Italians in Greece

J.: On a cultural note: we visited the medieval town of Rhodos with its fairytale-like buildings.

The Castle in Rhodes


Sunday, July 25, 99. Rhodos


G.: While on the island we also visited the town of Lindos. In the past it had a similar role to Rhodos but the old town is now mostly in ruins. There I saw a BMW motorbike that looked almost the same as Junak, the bike I imported to Canada from Poland last year. 


We also visited the Valley of the Butterflies. Millions of insects occupy the whole valley but they are actually colorful moths, not butterflies.

To get to remote places we used our bikes and in order to match up to other bikers and mopeders (mostly rentals) we decided to ride without helmets. Some might say “not a good idea” but really it was quite OK. You can’t reach high speeds anyway because your eyes will tear if you go over 60k/h even with sunglasses on. We tried the cool Greek biker look riding through town at night with sunglasses on…. Ohhh….yeah!  

Fun riding in Rhodes

J: It was “cool” but I wouldn’t ever do it again. It was trying the fortune.


Monday, July 26, 99. Rhodos


J.: Beach time. Relax time. Party time!!!

Beach time!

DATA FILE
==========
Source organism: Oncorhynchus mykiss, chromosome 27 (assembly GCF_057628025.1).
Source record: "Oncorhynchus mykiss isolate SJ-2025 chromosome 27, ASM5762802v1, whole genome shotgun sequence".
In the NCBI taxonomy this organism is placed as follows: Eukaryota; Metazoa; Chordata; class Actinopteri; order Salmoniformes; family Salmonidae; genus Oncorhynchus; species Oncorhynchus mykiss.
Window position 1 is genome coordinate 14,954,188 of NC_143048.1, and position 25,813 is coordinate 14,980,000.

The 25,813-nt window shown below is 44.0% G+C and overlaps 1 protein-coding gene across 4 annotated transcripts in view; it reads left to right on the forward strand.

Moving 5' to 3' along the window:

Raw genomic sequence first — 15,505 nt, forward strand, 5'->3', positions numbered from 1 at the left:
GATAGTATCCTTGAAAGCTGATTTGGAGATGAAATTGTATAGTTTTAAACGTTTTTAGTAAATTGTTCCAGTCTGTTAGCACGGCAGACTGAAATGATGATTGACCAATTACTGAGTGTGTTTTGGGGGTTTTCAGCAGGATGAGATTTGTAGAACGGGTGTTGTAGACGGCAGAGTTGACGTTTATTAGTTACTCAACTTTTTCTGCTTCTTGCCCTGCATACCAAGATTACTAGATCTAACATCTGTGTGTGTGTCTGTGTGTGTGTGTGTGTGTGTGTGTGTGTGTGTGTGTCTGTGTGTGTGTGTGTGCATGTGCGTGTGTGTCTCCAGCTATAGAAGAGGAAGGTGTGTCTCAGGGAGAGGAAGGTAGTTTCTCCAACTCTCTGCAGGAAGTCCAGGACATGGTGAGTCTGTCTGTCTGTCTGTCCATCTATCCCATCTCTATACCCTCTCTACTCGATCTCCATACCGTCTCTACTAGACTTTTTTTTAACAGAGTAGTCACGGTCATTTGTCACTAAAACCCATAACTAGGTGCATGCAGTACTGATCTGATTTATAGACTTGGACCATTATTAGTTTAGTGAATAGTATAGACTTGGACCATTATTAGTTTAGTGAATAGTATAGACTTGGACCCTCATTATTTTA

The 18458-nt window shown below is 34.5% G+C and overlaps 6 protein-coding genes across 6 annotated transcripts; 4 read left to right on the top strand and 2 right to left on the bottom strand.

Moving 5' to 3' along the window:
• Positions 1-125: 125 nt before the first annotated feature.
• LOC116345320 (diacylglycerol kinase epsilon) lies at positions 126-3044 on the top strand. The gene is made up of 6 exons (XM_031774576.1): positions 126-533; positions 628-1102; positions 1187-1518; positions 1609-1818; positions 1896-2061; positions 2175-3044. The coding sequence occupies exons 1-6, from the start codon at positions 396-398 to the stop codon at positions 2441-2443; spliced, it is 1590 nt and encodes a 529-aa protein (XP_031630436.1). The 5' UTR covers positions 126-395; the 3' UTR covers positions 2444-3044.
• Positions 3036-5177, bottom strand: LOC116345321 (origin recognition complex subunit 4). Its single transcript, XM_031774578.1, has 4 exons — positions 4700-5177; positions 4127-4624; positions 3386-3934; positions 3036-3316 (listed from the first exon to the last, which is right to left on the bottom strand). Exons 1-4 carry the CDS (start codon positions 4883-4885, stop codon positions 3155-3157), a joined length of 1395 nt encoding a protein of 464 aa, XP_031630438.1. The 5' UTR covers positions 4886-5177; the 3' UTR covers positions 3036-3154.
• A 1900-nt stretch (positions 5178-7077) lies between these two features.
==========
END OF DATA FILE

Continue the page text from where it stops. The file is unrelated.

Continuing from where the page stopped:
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Stopover in Cyprus


Tuesday, July 27, 99. Rhodos—ferry to Haifa


J.: The ferry to Israel was expensive : US$ 100 per person, US$ 75 per bike. Altogether we paid US$ 350 each. 

Waiting for the ferry in Rhodes

G.: We were not too demanding if it came to comfort but this ferry had the worst conditions on deck of all, considering the distance the boat covered and the time one spent on it. Dirty, oily, smelly and loud environment. Luckily we managed to sneak inside and got ourselves some seats without paying extra. I guess, no one cared. It was very exciting to meet young native Israelis (Jews), very smart (J.: rather arrogant) and also extremely proud individuals. On the deck we met again Jeffrey, the cyclist we met on the other ferry (Gythio-Kissamos). It was a nice surprise.     


Wednesday, July 28, 99. Ferry to Haifa (stopover in Lymasol, Cyprus)


J.: The question was, what to do during a 36-hour journey. There wasn’t much to discover after we walked the deck several times, so we just vegged out. During the stopover we went with Jeffrey to see Lymasol. Not an interesting place but it was worth to see what it was. We hit the internet café and later had lunch at a street food place.

G.: We met some very pretty Russian girls, accompanied by a very large man. The girls claimed to be dancers. Personally I think they were more than that… We proposed to take some pictures but they were reluctant to agree. One more picture on the harbor with Jeffrey and our visit in Cyprus ended. It was time to board the ferry again.    

American cyclist, Jeffrey

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To continue the story, click Dahab & Israel or go back to Poland - Sinai - Poland trip.